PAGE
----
Israel’s Dudi Sela crashed out of the Australian Open on Tuesday.
Sela, 24, never hit his stride during his four-set defeat by Ukranian Ivan Sergeyev on Court 19 at Melbourne Park, despite the support of about 100 exuberant fans, including Israeli Ambassador Yuval Rotem who travelled from Canberra to see Israel’s top men’s player in action.
Rotem was also hoping to watch Shahar Peer in her first-round match, but bad weather on Monday forced her tie against Czech Lucie Hradecka to be postponed until Wednesday.
Two sets down, the diminutive Israeli, ranked 41 in the world, looked out but managed to win the third set 6-4 before taking the fourth to a tie break, where he had a set point to send the match to a deciding fifth set.
Sela failed to convert, and on Sergeyev's third match point, the 21-year-old qualifier ranked world No 209 clinched the tie 6-3, 7-6, 4-6, 7-6.
“It’s very disappointing,” said Sela whose preparations had been hampered by an eye virus. “I don’t feel 100 per cent. It affected my game but he played much better than me.”
The Israeli seemed out of sorts from the first set, which he lost 6-3.
In the second, Sela led 5-4 and was 30-0 ahead on Sergeyev’s serve but blew his lead and was outclassed in the tie-break, which he lost 7-3.
Sela, who reached the semi-finals of the Chennai Open in India a fortnight ago but was dumped out of the Sydney International in the first round last week, rekindled his feistiness in the third set, which he took 6-4.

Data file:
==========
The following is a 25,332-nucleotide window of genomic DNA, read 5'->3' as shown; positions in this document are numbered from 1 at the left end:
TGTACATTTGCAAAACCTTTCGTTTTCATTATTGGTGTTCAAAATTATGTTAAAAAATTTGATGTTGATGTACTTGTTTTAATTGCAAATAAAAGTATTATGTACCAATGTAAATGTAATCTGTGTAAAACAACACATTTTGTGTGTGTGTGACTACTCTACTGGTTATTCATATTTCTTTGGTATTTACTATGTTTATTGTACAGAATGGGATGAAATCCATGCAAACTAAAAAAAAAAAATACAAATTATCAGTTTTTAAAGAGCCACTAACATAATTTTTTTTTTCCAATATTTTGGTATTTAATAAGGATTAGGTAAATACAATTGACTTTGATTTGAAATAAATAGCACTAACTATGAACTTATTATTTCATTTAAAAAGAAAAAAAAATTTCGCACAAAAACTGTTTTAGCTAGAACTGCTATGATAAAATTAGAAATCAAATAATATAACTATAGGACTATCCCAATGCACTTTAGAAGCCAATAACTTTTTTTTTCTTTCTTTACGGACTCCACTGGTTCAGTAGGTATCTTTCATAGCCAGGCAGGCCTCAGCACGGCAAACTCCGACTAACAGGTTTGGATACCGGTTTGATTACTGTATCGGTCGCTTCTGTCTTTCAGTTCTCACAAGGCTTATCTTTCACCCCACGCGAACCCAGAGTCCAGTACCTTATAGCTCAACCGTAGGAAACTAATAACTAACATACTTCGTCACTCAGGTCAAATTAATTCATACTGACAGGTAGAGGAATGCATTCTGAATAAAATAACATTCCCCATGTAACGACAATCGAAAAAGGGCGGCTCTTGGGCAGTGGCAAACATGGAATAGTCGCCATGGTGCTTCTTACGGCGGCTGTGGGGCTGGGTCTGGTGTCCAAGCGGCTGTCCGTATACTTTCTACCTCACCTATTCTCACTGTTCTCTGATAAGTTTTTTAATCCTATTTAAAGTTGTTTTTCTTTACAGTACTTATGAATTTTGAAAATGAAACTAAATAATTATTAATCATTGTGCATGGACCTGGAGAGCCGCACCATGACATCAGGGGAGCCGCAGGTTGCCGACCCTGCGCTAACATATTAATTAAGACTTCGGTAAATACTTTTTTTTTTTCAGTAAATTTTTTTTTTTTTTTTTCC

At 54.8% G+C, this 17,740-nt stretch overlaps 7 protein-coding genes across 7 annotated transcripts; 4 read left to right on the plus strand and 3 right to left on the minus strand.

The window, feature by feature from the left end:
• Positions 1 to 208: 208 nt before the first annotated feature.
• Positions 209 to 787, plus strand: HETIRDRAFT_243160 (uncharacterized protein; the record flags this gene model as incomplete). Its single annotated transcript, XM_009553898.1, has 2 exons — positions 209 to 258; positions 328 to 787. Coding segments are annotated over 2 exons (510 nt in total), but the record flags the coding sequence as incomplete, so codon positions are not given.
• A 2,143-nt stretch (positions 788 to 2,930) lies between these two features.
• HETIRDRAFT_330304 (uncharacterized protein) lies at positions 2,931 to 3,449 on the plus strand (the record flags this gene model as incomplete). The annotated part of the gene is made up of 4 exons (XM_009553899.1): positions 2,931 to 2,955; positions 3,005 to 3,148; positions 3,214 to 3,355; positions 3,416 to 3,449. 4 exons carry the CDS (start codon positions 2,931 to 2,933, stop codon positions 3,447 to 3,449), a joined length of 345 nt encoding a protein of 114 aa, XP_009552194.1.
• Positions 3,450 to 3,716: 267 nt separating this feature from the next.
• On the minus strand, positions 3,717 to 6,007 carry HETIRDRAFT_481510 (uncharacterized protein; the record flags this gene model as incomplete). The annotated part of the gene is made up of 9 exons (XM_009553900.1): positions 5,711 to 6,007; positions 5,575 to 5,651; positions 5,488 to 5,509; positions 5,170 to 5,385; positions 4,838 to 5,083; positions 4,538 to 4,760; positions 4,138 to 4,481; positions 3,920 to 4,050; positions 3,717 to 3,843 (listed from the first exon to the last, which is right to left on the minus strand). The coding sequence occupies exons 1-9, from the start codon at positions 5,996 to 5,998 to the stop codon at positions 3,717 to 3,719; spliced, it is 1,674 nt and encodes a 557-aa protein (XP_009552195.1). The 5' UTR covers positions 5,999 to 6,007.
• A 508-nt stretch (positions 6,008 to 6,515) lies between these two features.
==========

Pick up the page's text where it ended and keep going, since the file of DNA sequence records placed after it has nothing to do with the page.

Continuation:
“If I would have won the fourth set it would be a different story because he was getting tired,” he said.
The Israeli pocket rocket seemed to have gone unnoticed by Australians for Palestine, a Melbourne-based group that planned a protest on Tuesday against Shahar Peer, who was besieged by a small group of pro-Palestinian demonstrators a fortnight ago in New Zealand.
Ironically, a small group of business-like people waving placards saying “Shahar Peer serves for Apartheid Israel” gathered outside Melbourne Park during Sela’s match, apparently unaware another Israeli was competing.
The Australians for Palestine Web site called for a sports boycott against Israel, which is described as an “apartheid state” that imposed a “draconian siege” on Gaza.
Wayne Odesnik faces Germany’s Philipp Kohlschreiber, the 27th seed, in the second round.
Israeli doubles aces Andy Ram and Yoni Erlich are both in the men’s draw, although they are no longer partners; Ram plays with Arnaud Clement and Erich with Peter Llorda – ironically, they are the French veterans whom Ram and Erlich beat in the men’s doubles final at the 2008 Australian Open.
Peer and Sela are both scheduled to play in their respective doubles tournament.
Harel Levy and Noam Okun were eliminated in the qualifying rounds last week.